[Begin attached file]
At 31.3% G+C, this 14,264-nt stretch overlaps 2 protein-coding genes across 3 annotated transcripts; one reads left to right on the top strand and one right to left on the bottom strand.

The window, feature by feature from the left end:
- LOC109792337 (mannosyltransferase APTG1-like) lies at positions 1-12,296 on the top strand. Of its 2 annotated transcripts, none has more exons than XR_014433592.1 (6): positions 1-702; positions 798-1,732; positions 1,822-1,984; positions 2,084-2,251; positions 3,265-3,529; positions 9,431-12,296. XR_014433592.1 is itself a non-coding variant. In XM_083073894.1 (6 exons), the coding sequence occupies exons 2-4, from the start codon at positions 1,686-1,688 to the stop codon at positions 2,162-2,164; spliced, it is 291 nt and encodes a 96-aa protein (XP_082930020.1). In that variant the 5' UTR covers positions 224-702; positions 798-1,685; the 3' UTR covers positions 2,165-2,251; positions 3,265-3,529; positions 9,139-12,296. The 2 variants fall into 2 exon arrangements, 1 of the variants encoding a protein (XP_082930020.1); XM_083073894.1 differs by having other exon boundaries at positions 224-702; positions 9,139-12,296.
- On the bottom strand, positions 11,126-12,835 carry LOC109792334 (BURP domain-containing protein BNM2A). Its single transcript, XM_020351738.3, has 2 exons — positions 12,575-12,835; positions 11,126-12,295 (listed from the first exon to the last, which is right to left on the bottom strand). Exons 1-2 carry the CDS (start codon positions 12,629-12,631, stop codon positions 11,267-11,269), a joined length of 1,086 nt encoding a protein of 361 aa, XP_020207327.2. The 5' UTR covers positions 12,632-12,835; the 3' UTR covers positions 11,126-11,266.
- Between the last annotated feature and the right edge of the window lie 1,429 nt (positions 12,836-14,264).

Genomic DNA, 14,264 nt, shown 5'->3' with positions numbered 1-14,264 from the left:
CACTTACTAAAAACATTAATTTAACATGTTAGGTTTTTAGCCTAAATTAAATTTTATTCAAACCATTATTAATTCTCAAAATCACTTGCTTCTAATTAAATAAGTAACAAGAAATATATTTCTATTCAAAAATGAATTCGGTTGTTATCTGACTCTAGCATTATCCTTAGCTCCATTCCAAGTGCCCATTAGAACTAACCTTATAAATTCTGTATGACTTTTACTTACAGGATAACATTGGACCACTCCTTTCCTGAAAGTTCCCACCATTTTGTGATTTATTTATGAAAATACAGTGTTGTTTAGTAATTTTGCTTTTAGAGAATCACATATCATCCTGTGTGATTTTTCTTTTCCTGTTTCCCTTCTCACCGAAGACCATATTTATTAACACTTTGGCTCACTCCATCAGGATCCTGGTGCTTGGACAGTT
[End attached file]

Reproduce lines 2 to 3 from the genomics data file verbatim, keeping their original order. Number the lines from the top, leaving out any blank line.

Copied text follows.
The window, feature by feature from the left end:
- LOC109792337 (mannosyltransferase APTG1-like) lies at positions 1-12,296 on the top strand. Of its 2 annotated transcripts, none has more exons than XR_014433592.1 (6): positions 1-702; positions 798-1,732; positions 1,822-1,984; positions 2,084-2,251; positions 3,265-3,529; positions 9,431-12,296. XR_014433592.1 is itself a non-coding variant. In XM_083073894.1 (6 exons), the coding sequence occupies exons 2-4, from the start codon at positions 1,686-1,688 to the stop codon at positions 2,162-2,164; spliced, it is 291 nt and encodes a 96-aa protein (XP_082930020.1). In that variant the 5' UTR covers positions 224-702; positions 798-1,685; the 3' UTR covers positions 2,165-2,251; positions 3,265-3,529; positions 9,139-12,296. The 2 variants fall into 2 exon arrangements, 1 of the variants encoding a protein (XP_082930020.1); XM_083073894.1 differs by having other exon boundaries at positions 224-702; positions 9,139-12,296.